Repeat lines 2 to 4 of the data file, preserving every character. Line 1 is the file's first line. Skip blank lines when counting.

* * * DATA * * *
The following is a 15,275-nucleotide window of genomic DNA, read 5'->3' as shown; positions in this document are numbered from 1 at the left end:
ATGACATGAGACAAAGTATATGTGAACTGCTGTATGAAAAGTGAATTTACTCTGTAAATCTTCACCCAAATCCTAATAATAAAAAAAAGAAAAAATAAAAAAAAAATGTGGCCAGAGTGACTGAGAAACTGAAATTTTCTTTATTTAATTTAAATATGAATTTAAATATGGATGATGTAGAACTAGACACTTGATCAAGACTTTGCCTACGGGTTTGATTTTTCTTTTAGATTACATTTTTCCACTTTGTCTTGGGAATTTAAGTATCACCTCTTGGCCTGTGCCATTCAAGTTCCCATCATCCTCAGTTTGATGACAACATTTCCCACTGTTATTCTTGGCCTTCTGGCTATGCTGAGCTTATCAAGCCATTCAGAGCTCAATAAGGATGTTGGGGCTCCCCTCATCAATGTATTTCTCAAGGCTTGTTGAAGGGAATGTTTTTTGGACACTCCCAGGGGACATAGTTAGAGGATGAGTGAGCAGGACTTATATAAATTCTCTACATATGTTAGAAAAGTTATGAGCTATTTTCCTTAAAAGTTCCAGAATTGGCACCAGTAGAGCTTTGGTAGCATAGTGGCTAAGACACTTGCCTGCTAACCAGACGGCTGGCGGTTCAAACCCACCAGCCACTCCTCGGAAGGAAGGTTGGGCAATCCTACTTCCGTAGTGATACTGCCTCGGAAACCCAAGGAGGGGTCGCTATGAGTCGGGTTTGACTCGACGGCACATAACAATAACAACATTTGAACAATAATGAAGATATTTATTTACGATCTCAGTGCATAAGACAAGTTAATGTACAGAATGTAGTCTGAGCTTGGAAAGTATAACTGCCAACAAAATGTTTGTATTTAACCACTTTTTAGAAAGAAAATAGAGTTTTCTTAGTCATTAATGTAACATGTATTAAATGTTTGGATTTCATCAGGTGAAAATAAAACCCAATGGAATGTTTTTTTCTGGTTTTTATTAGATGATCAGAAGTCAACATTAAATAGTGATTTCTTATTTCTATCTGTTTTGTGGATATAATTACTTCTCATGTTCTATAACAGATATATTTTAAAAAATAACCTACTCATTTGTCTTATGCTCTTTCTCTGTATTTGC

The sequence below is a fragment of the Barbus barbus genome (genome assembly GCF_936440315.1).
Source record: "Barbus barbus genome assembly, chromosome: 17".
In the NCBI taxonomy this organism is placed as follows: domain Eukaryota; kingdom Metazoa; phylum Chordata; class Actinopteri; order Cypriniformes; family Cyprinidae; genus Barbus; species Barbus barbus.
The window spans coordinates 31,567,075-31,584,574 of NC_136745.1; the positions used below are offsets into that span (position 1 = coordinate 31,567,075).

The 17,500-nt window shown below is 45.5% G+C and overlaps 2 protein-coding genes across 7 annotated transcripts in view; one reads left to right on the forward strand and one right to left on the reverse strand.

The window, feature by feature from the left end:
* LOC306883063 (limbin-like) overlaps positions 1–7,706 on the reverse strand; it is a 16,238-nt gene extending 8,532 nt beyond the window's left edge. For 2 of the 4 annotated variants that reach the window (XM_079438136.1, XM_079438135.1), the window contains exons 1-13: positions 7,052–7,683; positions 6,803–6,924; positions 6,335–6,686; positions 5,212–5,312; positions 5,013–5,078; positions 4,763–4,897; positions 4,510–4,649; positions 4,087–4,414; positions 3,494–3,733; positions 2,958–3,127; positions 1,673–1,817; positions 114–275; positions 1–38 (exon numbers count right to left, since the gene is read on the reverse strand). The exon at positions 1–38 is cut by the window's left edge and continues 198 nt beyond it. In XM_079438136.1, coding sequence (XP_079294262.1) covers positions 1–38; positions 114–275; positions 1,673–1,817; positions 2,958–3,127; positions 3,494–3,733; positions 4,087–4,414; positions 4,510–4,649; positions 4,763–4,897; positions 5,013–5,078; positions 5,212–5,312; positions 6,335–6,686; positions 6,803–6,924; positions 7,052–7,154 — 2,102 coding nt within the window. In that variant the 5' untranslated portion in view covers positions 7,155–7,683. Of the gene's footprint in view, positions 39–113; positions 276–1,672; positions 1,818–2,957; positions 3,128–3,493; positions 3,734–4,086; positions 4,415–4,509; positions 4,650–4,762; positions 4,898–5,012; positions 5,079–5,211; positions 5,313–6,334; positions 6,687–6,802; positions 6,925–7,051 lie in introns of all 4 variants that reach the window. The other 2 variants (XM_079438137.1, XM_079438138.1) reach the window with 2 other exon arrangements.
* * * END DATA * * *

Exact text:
ATGACATGAGACAAAGTATATGTGAACTGCTGTATGAAAAGTGAATTTACTCTGTAAATCTTCACCCAAATCCTAATAATAAAAAAAAGAAAAAATAAAAAAAAAATGTGGCCAGAGTGACTGAGAAACTGAAATTTTCTTTATTTAATTTAAATATGAATTTAAATATGGATGATGTAGAACTAGACACTTGATCAAGACTTTGCCTACGGGTTTGATTTTTCTTTTAGATTACATTTTTCCACTTTGTCTTGGGAATTTAAGTATCACCTCTTGGCCTGTGCCATTCAAGTTCCCATCATCCTCAGTTTGATGACAACATTTCCCACTGTTATTCTTGGCCTTCTGGCTATGCTGAGCTTATCAAGCCATTCAGAGCTCAATAAGGATGTTGGGGCTCCCCTCATCAATGTATTTCTCAAGGCTTGTTGAAGGGAATGTTTTTTGGACACTCCCAGGGGACATAGTTAGAGGATGAGTGAGCAGGACTTATATAAATTCTCTACATATGTTAGAAAAGTTATGAGCTATTTTCCTTAAAAGTTCCAGAATTGGCACCAGTAGAGCTTTGGTAGCATAGTGGCTAAGACACTTGCCTGCTAACCAGACGGCTGGCGGTTCAAACCCACCAGCCACTCCTCGGAAGGAAGGTTGGGCAATCCTACTTCCGTAGTGATACTGCCTCGGAAACCCAAGGAGGGGTCGCTATGAGTCGGGTTTGACTCGACGGCACATAACAATAACAACATTTGAACAATAATGAAGATATTTATTTACGATCTCAGTGCATAAGACAAGTTAATGTACAGAATGTAGTCTGAGCTTGGAAAGTATAACTGCCAACAAAATGTTTGTATTTAACCACTTTTTAGAAAGAAAATAGAGTTTTCTTAGTCATTAATGTAACATGTATTAAATGTTTGGATTTCATCAGGTGAAAATAAAACCCAATGGAATGTTTTTTTCTGGTTTTTATTAGATGATCAGAAGTCAACATTAAATAGTGATTTCTTATTTCTATCTGTTTTGTGGATATAATTACTTCTCATGTTCTATAACAGATATATTTTAAAAAATAACCTACTCATTTGTCTTATGCTCTTTCTCTGTATTTGC

The sequence below is a fragment of the Barbus barbus genome (genome assembly GCF_936440315.1).
Source record: "Barbus barbus genome assembly, chromosome: 17".